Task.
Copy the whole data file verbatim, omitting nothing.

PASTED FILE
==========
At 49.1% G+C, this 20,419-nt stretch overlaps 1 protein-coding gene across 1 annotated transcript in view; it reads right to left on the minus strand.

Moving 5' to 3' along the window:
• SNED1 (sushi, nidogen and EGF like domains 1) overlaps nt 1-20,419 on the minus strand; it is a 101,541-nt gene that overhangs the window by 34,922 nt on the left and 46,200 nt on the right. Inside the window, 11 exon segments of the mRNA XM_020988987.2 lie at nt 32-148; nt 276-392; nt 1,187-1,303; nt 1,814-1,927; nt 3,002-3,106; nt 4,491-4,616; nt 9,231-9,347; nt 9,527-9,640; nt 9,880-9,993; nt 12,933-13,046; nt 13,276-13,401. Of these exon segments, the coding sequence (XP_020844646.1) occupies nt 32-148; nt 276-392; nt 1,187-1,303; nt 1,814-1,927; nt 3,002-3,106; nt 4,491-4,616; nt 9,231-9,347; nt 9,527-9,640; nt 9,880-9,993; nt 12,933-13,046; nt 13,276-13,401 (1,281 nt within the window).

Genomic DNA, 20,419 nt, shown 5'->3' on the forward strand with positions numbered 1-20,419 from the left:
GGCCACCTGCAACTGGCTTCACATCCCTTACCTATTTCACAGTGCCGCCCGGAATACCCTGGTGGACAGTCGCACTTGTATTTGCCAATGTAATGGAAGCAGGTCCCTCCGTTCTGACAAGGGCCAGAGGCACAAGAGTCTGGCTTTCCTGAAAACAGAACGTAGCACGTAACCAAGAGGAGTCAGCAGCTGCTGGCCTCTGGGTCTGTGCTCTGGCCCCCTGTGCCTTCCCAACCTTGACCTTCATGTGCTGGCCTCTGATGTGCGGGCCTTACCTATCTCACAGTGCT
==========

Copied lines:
At 49.1% G+C, this 20,419-nt stretch overlaps 1 protein-coding gene across 1 annotated transcript in view; it reads right to left on the minus strand.

Moving 5' to 3' along the window:
• SNED1 (sushi, nidogen and EGF like domains 1) overlaps nt 1-20,419 on the minus strand; it is a 101,541-nt gene that overhangs the window by 34,922 nt on the left and 46,200 nt on the right. Inside the window, 11 exon segments of the mRNA XM_020988987.2 lie at nt 32-148; nt 276-392; nt 1,187-1,303; nt 1,814-1,927; nt 3,002-3,106; nt 4,491-4,616; nt 9,231-9,347; nt 9,527-9,640; nt 9,880-9,993; nt 12,933-13,046; nt 13,276-13,401. Of these exon segments, the coding sequence (XP_020844646.1) occupies nt 32-148; nt 276-392; nt 1,187-1,303; nt 1,814-1,927; nt 3,002-3,106; nt 4,491-4,616; nt 9,231-9,347; nt 9,527-9,640; nt 9,880-9,993; nt 12,933-13,046; nt 13,276-13,401 (1,281 nt within the window).

Genomic DNA, 20,419 nt, shown 5'->3' on the forward strand with positions numbered 1-20,419 from the left:
GGCCACCTGCAACTGGCTTCACATCCCTTACCTATTTCACAGTGCCGCCCGGAATACCCTGGTGGACAGTCGCACTTGTATTTGCCAATGTAATGGAAGCAGGTCCCTCCGTTCTGACAAGGGCCAGAGGCACAAGAGTCTGGCTTTCCTGAAAACAGAACGTAGCACGTAACCAAGAGGAGTCAGCAGCTGCTGGCCTCTGGGTCTGTGCTCTGGCCCCCTGTGCCTTCCCAACCTTGACCTTCATGTGCTGGCCTCTGATGTGCGGGCCTTACCTATCTCACAGTGCT